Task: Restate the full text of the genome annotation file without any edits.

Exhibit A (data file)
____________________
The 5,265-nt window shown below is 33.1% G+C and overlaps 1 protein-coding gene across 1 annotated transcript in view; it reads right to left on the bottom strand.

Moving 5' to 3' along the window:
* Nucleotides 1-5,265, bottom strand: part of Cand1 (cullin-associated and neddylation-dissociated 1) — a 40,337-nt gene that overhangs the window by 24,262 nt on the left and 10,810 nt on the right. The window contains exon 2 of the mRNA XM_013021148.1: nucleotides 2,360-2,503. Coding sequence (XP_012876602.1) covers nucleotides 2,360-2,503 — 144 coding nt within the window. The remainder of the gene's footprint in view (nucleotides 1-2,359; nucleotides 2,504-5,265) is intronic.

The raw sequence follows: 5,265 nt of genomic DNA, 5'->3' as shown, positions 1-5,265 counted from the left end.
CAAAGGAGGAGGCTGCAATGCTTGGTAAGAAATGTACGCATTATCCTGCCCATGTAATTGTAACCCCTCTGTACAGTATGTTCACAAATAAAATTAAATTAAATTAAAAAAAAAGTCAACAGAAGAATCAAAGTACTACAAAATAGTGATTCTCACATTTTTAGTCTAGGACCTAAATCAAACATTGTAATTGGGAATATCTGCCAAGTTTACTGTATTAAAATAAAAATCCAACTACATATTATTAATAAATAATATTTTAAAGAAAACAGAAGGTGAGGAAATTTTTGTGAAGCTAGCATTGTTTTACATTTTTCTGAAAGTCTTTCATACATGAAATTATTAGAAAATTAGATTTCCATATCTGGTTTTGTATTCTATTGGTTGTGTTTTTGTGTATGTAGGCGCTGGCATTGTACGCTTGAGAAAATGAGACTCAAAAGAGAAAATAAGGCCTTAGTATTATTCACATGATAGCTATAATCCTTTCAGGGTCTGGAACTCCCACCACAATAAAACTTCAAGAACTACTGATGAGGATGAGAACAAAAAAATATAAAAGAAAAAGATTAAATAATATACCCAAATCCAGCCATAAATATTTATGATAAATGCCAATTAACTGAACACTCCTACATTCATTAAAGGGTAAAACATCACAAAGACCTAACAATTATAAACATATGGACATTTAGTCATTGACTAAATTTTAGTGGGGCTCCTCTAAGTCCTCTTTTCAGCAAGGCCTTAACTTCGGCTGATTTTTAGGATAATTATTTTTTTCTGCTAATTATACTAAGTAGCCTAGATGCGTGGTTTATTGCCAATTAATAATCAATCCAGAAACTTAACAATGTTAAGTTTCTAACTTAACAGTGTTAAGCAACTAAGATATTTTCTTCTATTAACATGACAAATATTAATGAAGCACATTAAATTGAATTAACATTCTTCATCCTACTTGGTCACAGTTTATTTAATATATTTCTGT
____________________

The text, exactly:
The 5,265-nt window shown below is 33.1% G+C and overlaps 1 protein-coding gene across 1 annotated transcript in view; it reads right to left on the bottom strand.

Moving 5' to 3' along the window:
* Nucleotides 1-5,265, bottom strand: part of Cand1 (cullin-associated and neddylation-dissociated 1) — a 40,337-nt gene that overhangs the window by 24,262 nt on the left and 10,810 nt on the right. The window contains exon 2 of the mRNA XM_013021148.1: nucleotides 2,360-2,503. Coding sequence (XP_012876602.1) covers nucleotides 2,360-2,503 — 144 coding nt within the window. The remainder of the gene's footprint in view (nucleotides 1-2,359; nucleotides 2,504-5,265) is intronic.

The raw sequence follows: 5,265 nt of genomic DNA, 5'->3' as shown, positions 1-5,265 counted from the left end.
CAAAGGAGGAGGCTGCAATGCTTGGTAAGAAATGTACGCATTATCCTGCCCATGTAATTGTAACCCCTCTGTACAGTATGTTCACAAATAAAATTAAATTAAATTAAAAAAAAAGTCAACAGAAGAATCAAAGTACTACAAAATAGTGATTCTCACATTTTTAGTCTAGGACCTAAATCAAACATTGTAATTGGGAATATCTGCCAAGTTTACTGTATTAAAATAAAAATCCAACTACATATTATTAATAAATAATATTTTAAAGAAAACAGAAGGTGAGGAAATTTTTGTGAAGCTAGCATTGTTTTACATTTTTCTGAAAGTCTTTCATACATGAAATTATTAGAAAATTAGATTTCCATATCTGGTTTTGTATTCTATTGGTTGTGTTTTTGTGTATGTAGGCGCTGGCATTGTACGCTTGAGAAAATGAGACTCAAAAGAGAAAATAAGGCCTTAGTATTATTCACATGATAGCTATAATCCTTTCAGGGTCTGGAACTCCCACCACAATAAAACTTCAAGAACTACTGATGAGGATGAGAACAAAAAAATATAAAAGAAAAAGATTAAATAATATACCCAAATCCAGCCATAAATATTTATGATAAATGCCAATTAACTGAACACTCCTACATTCATTAAAGGGTAAAACATCACAAAGACCTAACAATTATAAACATATGGACATTTAGTCATTGACTAAATTTTAGTGGGGCTCCTCTAAGTCCTCTTTTCAGCAAGGCCTTAACTTCGGCTGATTTTTAGGATAATTATTTTTTTCTGCTAATTATACTAAGTAGCCTAGATGCGTGGTTTATTGCCAATTAATAATCAATCCAGAAACTTAACAATGTTAAGTTTCTAACTTAACAGTGTTAAGCAACTAAGATATTTTCTTCTATTAACATGACAAATATTAATGAAGCACATTAAATTGAATTAACATTCTTCATCCTACTTGGTCACAGTTTATTTAATATATTTCTGT